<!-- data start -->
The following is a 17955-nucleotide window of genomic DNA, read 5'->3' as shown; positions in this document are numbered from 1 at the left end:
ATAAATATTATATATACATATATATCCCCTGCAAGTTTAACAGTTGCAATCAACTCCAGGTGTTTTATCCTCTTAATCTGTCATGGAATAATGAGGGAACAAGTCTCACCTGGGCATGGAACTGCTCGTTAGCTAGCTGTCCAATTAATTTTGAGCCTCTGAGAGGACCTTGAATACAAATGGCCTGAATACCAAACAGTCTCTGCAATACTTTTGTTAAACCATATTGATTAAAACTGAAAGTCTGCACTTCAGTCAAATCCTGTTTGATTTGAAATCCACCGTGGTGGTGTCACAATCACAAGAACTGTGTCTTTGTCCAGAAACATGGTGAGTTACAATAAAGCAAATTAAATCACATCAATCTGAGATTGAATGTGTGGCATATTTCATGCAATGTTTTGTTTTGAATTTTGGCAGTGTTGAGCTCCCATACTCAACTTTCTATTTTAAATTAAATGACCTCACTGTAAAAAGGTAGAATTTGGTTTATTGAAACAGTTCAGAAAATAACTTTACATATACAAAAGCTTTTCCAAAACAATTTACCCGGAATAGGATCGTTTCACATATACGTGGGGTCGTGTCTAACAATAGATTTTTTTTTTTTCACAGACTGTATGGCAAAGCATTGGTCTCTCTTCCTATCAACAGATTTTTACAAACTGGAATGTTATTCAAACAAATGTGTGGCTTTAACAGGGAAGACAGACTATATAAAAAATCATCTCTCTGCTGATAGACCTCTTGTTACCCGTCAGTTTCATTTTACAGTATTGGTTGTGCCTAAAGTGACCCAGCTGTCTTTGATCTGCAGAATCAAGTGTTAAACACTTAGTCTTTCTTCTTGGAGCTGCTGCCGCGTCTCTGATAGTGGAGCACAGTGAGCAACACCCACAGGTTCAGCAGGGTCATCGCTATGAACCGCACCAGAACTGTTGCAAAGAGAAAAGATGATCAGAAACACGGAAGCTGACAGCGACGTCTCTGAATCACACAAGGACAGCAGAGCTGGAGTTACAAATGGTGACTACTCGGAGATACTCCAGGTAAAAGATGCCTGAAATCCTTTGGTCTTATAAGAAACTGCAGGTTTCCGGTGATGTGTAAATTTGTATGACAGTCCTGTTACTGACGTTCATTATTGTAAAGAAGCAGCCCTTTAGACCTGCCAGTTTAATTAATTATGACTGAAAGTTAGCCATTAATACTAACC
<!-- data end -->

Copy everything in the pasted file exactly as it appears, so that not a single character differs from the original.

The following is a 17955-nucleotide window of genomic DNA, read 5'->3' as shown; positions in this document are numbered from 1 at the left end:
ATAAATATTATATATACATATATATCCCCTGCAAGTTTAACAGTTGCAATCAACTCCAGGTGTTTTATCCTCTTAATCTGTCATGGAATAATGAGGGAACAAGTCTCACCTGGGCATGGAACTGCTCGTTAGCTAGCTGTCCAATTAATTTTGAGCCTCTGAGAGGACCTTGAATACAAATGGCCTGAATACCAAACAGTCTCTGCAATACTTTTGTTAAACCATATTGATTAAAACTGAAAGTCTGCACTTCAGTCAAATCCTGTTTGATTTGAAATCCACCGTGGTGGTGTCACAATCACAAGAACTGTGTCTTTGTCCAGAAACATGGTGAGTTACAATAAAGCAAATTAAATCACATCAATCTGAGATTGAATGTGTGGCATATTTCATGCAATGTTTTGTTTTGAATTTTGGCAGTGTTGAGCTCCCATACTCAACTTTCTATTTTAAATTAAATGACCTCACTGTAAAAAGGTAGAATTTGGTTTATTGAAACAGTTCAGAAAATAACTTTACATATACAAAAGCTTTTCCAAAACAATTTACCCGGAATAGGATCGTTTCACATATACGTGGGGTCGTGTCTAACAATAGATTTTTTTTTTTTCACAGACTGTATGGCAAAGCATTGGTCTCTCTTCCTATCAACAGATTTTTACAAACTGGAATGTTATTCAAACAAATGTGTGGCTTTAACAGGGAAGACAGACTATATAAAAAATCATCTCTCTGCTGATAGACCTCTTGTTACCCGTCAGTTTCATTTTACAGTATTGGTTGTGCCTAAAGTGACCCAGCTGTCTTTGATCTGCAGAATCAAGTGTTAAACACTTAGTCTTTCTTCTTGGAGCTGCTGCCGCGTCTCTGATAGTGGAGCACAGTGAGCAACACCCACAGGTTCAGCAGGGTCATCGCTATGAACCGCACCAGAACTGTTGCAAAGAGAAAAGATGATCAGAAACACGGAAGCTGACAGCGACGTCTCTGAATCACACAAGGACAGCAGAGCTGGAGTTACAAATGGTGACTACTCGGAGATACTCCAGGTAAAAGATGCCTGAAATCCTTTGGTCTTATAAGAAACTGCAGGTTTCCGGTGATGTGTAAATTTGTATGACAGTCCTGTTACTGACGTTCATTATTGTAAAGAAGCAGCCCTTTAGACCTGCCAGTTTAATTAATTATGACTGAAAGTTAGCCATTAATACTAACC